"... the answer to your question is resoundingly and unequivocally clear: elephant ivory was never used for scrimshaw. Not even once. If we find any evidence of elephant ivory on something that looks like scrimshaw or is masquerading as scrimshaw, it's a sure-fire indication of fakery. It's one of the first things we look for todetect fraud, and is evidence sufficient in itself. I have testified in Federal court on exactly this point. Pachyderm ivory (including elephant, mammoth, and mastodon) is almost always (99.9% of the time) readily identifiable by Schreger Lines and a distinctive grain that does not appear in any other species. Whalemen had sperm whale skeletal bone and sperm whale teeth aplenty, they were free, and were a trophies of the hunt; and walrus ivory was sometimes acquiredby barter with Eskimos and Inuit, a trade that was also an integral component of the hunt. Elephant ivory, on the other hand, was irrelevant and not obtainable on shipboard; and the places where it could theoretically be acquired were simply not ports-of-call for whalers -- with the exception of Honolulu, where it was very expensive (especially compared with free).The newly formed ASCA (American Scrimshaw Collectors Association) has as part of its mission to make the very distinctive points that: [1] elephant ivory wasnever used for whalemen's scrimshaw, [2] scrimshaw is an indigenous occupational pursuit of whalers and is an indigenously American pursuit, thus part of our national heritage (dating from circa 1766) and a product of the seafaring prowess of the Young Republic, [3] scrimshaw was a grassroots vernacular genre, practiced by blue-collar common seamen and gentleman-officers alike, notably including African Americans, fugitive slaves, Native Americans, immigrants from Europe, Africa, Asia, and South America, as well as mainstream Yankee farm boys (unlike elephant ivory carving, which is foreign, practiced by professional artisans, marketed commercially, and intended as expensive decorations for the privileged), and importantly [4] no whale was ever killed for the ivory — not even one: whale ivory and whale bone were strictlyafter-market byproducts used by the whalemen for their own tool- and souvenir-making. (The economics are simple: in 2015, the meat and bone byproducts of a sperm whale, depending on size, would be worth $6-12 million in Japan; the ±42 teeth of an exceptionally large sperm whale whale with perfect, well formed teeth -- the very highest quality that could be obtained -- might be worth 0.005% of that on a good day; in other words, next to nothing by comparison.) I repeat: while African and Asian elephants are killed and poached for the ivory all the time, no whale was ever killed for the ivory."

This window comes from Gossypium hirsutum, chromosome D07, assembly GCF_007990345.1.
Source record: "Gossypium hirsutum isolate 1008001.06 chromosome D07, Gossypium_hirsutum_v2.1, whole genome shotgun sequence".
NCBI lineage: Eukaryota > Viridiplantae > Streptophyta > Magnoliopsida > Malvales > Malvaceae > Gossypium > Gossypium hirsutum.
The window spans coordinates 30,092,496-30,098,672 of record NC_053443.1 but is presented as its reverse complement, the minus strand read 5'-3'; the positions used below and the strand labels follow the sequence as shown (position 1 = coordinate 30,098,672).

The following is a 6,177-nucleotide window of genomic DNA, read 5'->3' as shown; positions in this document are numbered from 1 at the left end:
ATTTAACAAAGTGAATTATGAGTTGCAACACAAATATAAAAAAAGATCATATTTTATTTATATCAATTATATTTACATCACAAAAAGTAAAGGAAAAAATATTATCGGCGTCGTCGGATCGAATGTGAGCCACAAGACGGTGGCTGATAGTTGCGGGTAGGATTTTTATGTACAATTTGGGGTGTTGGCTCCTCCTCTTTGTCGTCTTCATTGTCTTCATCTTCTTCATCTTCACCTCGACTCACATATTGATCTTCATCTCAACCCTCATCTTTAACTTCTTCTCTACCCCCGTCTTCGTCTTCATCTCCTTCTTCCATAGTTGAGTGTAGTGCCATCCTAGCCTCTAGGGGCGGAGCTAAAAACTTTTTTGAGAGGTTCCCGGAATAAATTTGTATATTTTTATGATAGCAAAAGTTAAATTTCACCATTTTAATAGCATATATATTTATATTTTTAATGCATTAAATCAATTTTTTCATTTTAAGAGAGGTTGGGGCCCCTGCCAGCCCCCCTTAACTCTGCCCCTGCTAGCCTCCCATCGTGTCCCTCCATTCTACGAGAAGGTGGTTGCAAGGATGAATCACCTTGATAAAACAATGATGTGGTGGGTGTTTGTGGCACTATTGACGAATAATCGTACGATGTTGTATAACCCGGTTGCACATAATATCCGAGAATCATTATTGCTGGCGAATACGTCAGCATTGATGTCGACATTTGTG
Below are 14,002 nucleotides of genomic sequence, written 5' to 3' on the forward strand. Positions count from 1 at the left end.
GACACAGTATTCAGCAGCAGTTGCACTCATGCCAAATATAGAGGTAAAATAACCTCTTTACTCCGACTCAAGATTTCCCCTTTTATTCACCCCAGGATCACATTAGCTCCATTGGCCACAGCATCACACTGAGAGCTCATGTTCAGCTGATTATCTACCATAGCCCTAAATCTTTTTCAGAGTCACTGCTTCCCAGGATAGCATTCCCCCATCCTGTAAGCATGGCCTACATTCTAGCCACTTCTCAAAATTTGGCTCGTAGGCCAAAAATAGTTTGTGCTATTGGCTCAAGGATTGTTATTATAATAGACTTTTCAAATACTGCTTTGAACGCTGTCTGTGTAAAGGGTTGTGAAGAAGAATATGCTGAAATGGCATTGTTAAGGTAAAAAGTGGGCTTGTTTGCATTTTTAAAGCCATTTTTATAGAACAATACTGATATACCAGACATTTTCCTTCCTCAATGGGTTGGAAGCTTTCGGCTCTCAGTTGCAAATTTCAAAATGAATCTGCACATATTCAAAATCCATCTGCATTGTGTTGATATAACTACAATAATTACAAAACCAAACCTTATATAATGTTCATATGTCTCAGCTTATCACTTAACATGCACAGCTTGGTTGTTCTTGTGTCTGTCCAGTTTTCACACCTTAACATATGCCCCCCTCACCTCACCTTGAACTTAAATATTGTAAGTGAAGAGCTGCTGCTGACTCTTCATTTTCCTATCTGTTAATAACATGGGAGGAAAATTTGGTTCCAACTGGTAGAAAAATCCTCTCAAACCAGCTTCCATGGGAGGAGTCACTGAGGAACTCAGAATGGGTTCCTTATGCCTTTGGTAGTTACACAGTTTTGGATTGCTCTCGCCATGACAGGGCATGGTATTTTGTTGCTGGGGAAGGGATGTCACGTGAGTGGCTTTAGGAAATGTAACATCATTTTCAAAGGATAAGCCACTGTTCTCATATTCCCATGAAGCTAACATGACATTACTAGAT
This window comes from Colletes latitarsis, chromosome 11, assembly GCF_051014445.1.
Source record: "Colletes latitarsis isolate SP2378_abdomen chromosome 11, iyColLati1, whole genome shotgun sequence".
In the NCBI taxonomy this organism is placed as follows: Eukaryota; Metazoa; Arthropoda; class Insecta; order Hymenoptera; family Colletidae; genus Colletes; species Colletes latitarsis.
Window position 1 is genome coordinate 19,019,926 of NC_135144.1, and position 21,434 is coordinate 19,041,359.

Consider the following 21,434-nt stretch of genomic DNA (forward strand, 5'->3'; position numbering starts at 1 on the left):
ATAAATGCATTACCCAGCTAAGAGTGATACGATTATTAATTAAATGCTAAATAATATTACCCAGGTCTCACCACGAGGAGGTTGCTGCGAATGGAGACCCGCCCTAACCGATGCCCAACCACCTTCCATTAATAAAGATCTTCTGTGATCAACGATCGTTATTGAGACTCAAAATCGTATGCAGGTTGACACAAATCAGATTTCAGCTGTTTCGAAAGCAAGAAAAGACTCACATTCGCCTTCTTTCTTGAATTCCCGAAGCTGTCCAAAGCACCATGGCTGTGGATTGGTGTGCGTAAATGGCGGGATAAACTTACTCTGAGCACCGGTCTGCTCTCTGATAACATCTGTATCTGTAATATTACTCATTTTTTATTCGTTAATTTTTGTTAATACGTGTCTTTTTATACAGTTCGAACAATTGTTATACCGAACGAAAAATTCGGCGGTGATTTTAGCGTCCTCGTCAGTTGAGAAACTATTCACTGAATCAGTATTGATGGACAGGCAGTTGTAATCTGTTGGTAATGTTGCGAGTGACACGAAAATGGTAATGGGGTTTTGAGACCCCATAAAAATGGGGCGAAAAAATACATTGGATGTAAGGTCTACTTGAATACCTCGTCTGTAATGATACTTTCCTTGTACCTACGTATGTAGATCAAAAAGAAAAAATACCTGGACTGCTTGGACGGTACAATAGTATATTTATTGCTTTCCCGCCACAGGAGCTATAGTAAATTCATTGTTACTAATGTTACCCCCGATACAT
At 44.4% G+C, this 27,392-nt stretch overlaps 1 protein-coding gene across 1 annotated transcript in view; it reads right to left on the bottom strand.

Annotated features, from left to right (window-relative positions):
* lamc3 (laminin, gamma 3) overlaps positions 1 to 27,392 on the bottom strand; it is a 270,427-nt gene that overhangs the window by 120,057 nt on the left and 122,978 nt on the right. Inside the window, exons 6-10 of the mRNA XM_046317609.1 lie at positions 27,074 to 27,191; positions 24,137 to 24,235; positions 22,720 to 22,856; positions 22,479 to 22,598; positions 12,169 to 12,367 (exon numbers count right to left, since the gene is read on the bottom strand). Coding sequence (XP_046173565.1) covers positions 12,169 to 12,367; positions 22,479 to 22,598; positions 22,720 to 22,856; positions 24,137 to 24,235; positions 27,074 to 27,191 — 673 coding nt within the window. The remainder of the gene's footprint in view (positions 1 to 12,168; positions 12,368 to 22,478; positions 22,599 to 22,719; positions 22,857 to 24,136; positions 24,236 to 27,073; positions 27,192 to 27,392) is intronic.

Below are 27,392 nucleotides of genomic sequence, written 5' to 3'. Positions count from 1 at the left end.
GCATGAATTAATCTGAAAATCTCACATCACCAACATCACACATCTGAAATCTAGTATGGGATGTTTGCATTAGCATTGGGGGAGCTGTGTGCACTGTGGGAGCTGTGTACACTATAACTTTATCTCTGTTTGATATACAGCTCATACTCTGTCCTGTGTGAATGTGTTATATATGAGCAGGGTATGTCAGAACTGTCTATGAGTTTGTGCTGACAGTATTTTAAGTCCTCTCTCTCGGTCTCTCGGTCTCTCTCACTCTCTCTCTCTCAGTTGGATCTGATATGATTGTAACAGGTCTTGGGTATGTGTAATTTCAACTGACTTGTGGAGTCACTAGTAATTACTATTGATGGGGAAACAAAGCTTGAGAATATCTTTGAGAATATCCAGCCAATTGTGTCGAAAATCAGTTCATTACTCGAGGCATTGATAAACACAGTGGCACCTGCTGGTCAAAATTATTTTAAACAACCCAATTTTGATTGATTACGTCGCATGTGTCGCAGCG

Deterioration of Ivory[edit | edit source]

Both the inorganic and organic components of ivory can be susceptible to damage and deterioration.

  • Humidity
  • Cracking
  • Staining
  • Burial Environment

Conservation and care[edit | edit source]

This information is intended to be used by conservators, museum professionals, and members of the public for educational purposes only. It is not designed to substitute for the consultation of a trained conservator.

Documentation[edit | edit source]

Preventive conservation[edit | edit source]

Interventive treatments[edit | edit source]

Cleaning[edit | edit source]

Stabilization[edit | edit source]

Structural treatments[edit | edit source]

Aesthetic reintegration[edit | edit source]

Surface treatments[edit | edit source]

References[edit | edit source]

click on the link to left to download the guide

Espinoza, E. O. and M-J. Mann. 1992. "Identification guide for ivory and ivory substitutes". 2nd ed. Washington D.C.: World Wildlife Fund

Hornbeck, S. 2016. "Ivory: identification and regulation of a precious material". Washington D.C.: Smithsonian National Museum of African Art.

Further reading[edit | edit source]

Espinoza, Edgard O. and Mann, Mary-Jacque. 2000. Third Edition. Identification Guide for Ivory and Ivory Substitutes

Espinoza, Edgard O. and Baker, B. W. and Berry, C. A. 2007. The Analysis of Sea Turtle and Bovid Keratin Artefacts Using Drift Spectroscopy and Discriminant Analysis. Archaeometry. Vol 49(4): 685-698.

R.S. Wilkinson. 1997. Ivory, an historical survey: an annotated bibliography.

Read AIC's Ivory Position Paper on the impact of U.S. government action on cultural property, legislation, and regulations relating to African elephant ivory on AIC's Core Documents webpage